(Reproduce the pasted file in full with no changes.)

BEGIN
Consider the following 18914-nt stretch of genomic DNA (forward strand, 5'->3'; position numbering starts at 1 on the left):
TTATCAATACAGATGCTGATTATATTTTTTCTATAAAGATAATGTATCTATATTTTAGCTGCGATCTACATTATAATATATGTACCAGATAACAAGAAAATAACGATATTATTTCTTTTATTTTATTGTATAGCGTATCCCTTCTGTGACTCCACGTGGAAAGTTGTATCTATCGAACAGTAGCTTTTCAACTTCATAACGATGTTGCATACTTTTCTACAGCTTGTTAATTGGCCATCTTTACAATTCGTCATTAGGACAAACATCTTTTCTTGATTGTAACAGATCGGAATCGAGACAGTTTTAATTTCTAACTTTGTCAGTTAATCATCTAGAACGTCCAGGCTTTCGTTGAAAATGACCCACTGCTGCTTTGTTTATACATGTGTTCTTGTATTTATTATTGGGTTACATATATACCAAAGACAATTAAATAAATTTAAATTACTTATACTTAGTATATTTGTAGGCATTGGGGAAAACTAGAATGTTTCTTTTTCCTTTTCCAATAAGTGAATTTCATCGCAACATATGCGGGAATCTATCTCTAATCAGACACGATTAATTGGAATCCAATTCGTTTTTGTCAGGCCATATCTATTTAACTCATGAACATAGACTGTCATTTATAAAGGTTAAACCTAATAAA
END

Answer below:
Consider the following 18914-nt stretch of genomic DNA (forward strand, 5'->3'; position numbering starts at 1 on the left):
TTATCAATACAGATGCTGATTATATTTTTTCTATAAAGATAATGTATCTATATTTTAGCTGCGATCTACATTATAATATATGTACCAGATAACAAGAAAATAACGATATTATTTCTTTTATTTTATTGTATAGCGTATCCCTTCTGTGACTCCACGTGGAAAGTTGTATCTATCGAACAGTAGCTTTTCAACTTCATAACGATGTTGCATACTTTTCTACAGCTTGTTAATTGGCCATCTTTACAATTCGTCATTAGGACAAACATCTTTTCTTGATTGTAACAGATCGGAATCGAGACAGTTTTAATTTCTAACTTTGTCAGTTAATCATCTAGAACGTCCAGGCTTTCGTTGAAAATGACCCACTGCTGCTTTGTTTATACATGTGTTCTTGTATTTATTATTGGGTTACATATATACCAAAGACAATTAAATAAATTTAAATTACTTATACTTAGTATATTTGTAGGCATTGGGGAAAACTAGAATGTTTCTTTTTCCTTTTCCAATAAGTGAATTTCATCGCAACATATGCGGGAATCTATCTCTAATCAGACACGATTAATTGGAATCCAATTCGTTTTTGTCAGGCCATATCTATTTAACTCATGAACATAGACTGTCATTTATAAAGGTTAAACCTAATAAA